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SLOVAKIA IS BECOMING A PRIME LOCATION FOR CHEAP CUSTOMER SERVICE

Companies ride Slovak call centre wave

THE US-BASED Dell computer company has become the latest high-tech firm to open a telephone service centre in Slovakia, joining a number of technology firms and other companies seeking to cut costs while maintaining high service profiles.
Dell is set to have 120 operators working in the centre by December serving primarily the German market, where the company plans to expand its market share to 11 per cent.


FINANCE Minister Milkoš (right) with Dell Slovakia boss Bernard Heuer.
photo: TASR

THE US-BASED Dell computer company has become the latest high-tech firm to open a telephone service centre in Slovakia, joining a number of technology firms and other companies seeking to cut costs while maintaining high service profiles.

Dell is set to have 120 operators working in the centre by December serving primarily the German market, where the company plans to expand its market share to 11 per cent.

According to company officials, Dell chose Slovakia for the high technical and language skills of workers in the country, combined with wage costs that are a fraction of those in current European Union member states.

"We did an intensive analysis in this sector of the telecom business, and Slovakia emerged as very close to the German market and its customers," said Dell Slovakia general director Bernard Heuer.

"This goes along well with our goal of expanding our operations in Austria and Germany but also in other territories. We believe that we have found the right people in Slovakia, who are ambitious and motivated to increase their technical knowledge and language skills," Heuer continued.

Dell worked closely with the Slovak investment agency Sario in setting up the deal, which Sario head Artur Bobovnický described as the largest investment in information technology Slovakia has seen since 1997.

"It is the most significant investment that Sario has helped realise in the recent period. In the last five years, I don't know of any technology investment of this type in Slovakia," said Bobovnický.

"It is about [providing] technical support for Dell customers in German-speaking countries. That means that all customers with Dell computers who have a problem or want to buy a new computer will call a specific telephone number, which will ring in Bratislava.

"Slovakia has had the image of a manufacturing segment of Europe, but here comes an investment that is built on the knowledge of our people," said Bobovnický.

While Dell's investment may be the largest of its kind in Slovakia's recent history, investment insiders say it points to rapid development in the country's service sector, especially since a growing number of firms are willing to locate European or global call centres geographically removed from their territorial markets.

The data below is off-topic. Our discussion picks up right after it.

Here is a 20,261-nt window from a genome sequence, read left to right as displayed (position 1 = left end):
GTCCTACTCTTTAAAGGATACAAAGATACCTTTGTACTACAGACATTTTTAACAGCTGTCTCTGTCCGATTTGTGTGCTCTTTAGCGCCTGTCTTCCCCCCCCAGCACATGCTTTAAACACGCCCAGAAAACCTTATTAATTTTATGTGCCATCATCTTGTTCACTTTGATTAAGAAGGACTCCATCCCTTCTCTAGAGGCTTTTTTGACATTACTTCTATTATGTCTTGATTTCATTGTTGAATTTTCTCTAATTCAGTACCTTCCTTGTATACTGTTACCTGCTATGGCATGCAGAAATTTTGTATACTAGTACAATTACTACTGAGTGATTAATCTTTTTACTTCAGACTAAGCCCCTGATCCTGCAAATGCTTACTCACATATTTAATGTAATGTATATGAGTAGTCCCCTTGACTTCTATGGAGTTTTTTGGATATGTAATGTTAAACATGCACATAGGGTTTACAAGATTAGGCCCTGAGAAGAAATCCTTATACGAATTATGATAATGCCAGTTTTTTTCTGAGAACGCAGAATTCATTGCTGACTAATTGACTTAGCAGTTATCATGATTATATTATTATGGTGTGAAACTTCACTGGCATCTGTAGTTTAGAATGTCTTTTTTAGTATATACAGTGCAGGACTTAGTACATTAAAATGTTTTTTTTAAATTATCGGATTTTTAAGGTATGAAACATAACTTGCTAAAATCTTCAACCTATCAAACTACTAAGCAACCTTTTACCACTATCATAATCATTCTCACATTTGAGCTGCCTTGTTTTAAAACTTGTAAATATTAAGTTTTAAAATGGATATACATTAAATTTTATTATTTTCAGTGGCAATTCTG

With continuing sluggishness in the world economy and decreasing technology budgets in multinational firms, corporations are increasingly looking to concentrate service personnel in countries with lower wage costs.

Other technology firms, including IBM and OM Semiconductors, as well as air carriers SkyEurope and British Airways, have chosen Slovakia as a base for telephone customer service centres.

"In Slovakia we have seen in the last little while a striking growth in the number of call centres," said Miroslav Poliak, senior human resources advisor with the Amrop Jenewein Group.

"By creating a call centre, firms not only improve their relationship with their most important target groups, but also lower their costs, which can be to the benefit of customers.

"Current practice has shown that thanks to lower operating expenses and highly qualified human resources, Slovakia has become a centre for many international companies providing this type of service, even for markets in foreign countries," said Poliak.

In addition, said Poliak, call centres offer employment opportunities for young people, which leads to the rapid development of technical and communication skills, as well as putting employees in contact with global information players.

"Traditional methods are coming under the influence of developing information technology, including Internet expansion, and we are moving away from classical forms [of customer relations] towards a new level," said Poliak.

"In an international company, a first work experience like this can be a significant step to a further career because such firms provide quite a lot of different training programs in communication and presentation skills. If the company is sales oriented, there is training in the area of sales and marketing," he added.

Bobovnický hailed Dell's move as beneficial both for the company and for Slovakia as a way of drawing technology investment as well as providing skilled-work positions for Slovak university graduates, preventing the exodus of technology workers to foreign countries.

"With [the example of Dell], we can build a knowledge-based economy in Slovakia. It is the first major investment of this type and I hope it will attract more of this kind of investor to Slovakia," said Bobovnický.

"Everyone who works at the centre has to have solid knowledge of German and English. It is important that these [skilled] people stay in Slovakia," he added.

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